was conducted by the use of an automatic loading machine with a maximum load
Sahmaran et al. [27] and Turkmen [40] tried to find a way to com- capacity of 1500 KN. The modulus of elasticity was obtained from the results of
pensate the declined values of mechanical strength of polymer unconfined compressive strength test. Flexural strength test was performed by
concretes, Ge et al. [13] and Albano et al. [1] made attempts to pro- single-point method, according to ASTM C293 (samples’ dimensions were 450,
duce a more light weight and sound proof concrete by using differ- 130 and 150 mm for their length, width and height, respectively). The California
bearing ratio test was used to load on the specimens (Fig. 3c). The Brazilian test
ent types of synthetic substances in the mortar.
was carried out on disc-shaped samples by a non-automatic machine with a max-
Waste materials like PET may have negative impacts on con- imum load capacity of 1000 KN, according to ASTM D3967 (Fig. 3d). The diameter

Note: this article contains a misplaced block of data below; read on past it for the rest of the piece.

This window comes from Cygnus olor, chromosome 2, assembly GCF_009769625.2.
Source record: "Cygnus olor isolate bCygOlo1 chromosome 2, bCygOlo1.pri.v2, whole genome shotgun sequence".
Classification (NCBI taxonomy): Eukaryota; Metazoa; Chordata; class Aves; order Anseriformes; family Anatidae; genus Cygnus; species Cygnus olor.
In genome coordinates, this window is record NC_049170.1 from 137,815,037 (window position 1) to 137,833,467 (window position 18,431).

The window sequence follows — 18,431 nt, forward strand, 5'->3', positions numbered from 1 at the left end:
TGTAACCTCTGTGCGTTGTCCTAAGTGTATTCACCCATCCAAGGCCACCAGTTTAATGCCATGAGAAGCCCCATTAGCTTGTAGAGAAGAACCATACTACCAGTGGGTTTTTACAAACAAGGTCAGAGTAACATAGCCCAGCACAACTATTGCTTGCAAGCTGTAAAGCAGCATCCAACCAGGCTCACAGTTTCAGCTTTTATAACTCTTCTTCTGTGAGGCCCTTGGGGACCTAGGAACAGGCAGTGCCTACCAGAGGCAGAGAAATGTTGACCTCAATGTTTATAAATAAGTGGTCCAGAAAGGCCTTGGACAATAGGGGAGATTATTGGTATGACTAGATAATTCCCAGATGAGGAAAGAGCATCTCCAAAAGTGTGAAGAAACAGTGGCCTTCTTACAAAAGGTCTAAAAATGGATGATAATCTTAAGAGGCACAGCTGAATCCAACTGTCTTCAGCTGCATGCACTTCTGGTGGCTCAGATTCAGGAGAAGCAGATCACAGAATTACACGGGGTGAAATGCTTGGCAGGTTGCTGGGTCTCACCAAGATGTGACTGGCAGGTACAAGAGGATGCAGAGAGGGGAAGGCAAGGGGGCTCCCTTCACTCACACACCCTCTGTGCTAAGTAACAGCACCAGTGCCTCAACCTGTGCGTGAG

crete’s mechanical properties; however, since their employment and thickness (length) of the Brazilian test samples were 100 and 50 mm, respec-
in the production of polymer concretes is regarded as an environ- tively. The detailed information of test values measured for samples with different
mentally friendly action, their application is still highly recom- curing ages are represented in Table 2.

mended. Considering the fact that the volume of plastic wastes


are growing in an alarming rate on the global scale, any suggestion 3. Results and discussion
to reduce these substances from the environment may be warmly
welcomed in future. The results of fresh and dry density measurements showed that
In the present study, the PET particles, a by-product of PET adding plastic fragments to concrete mixture decreased both fresh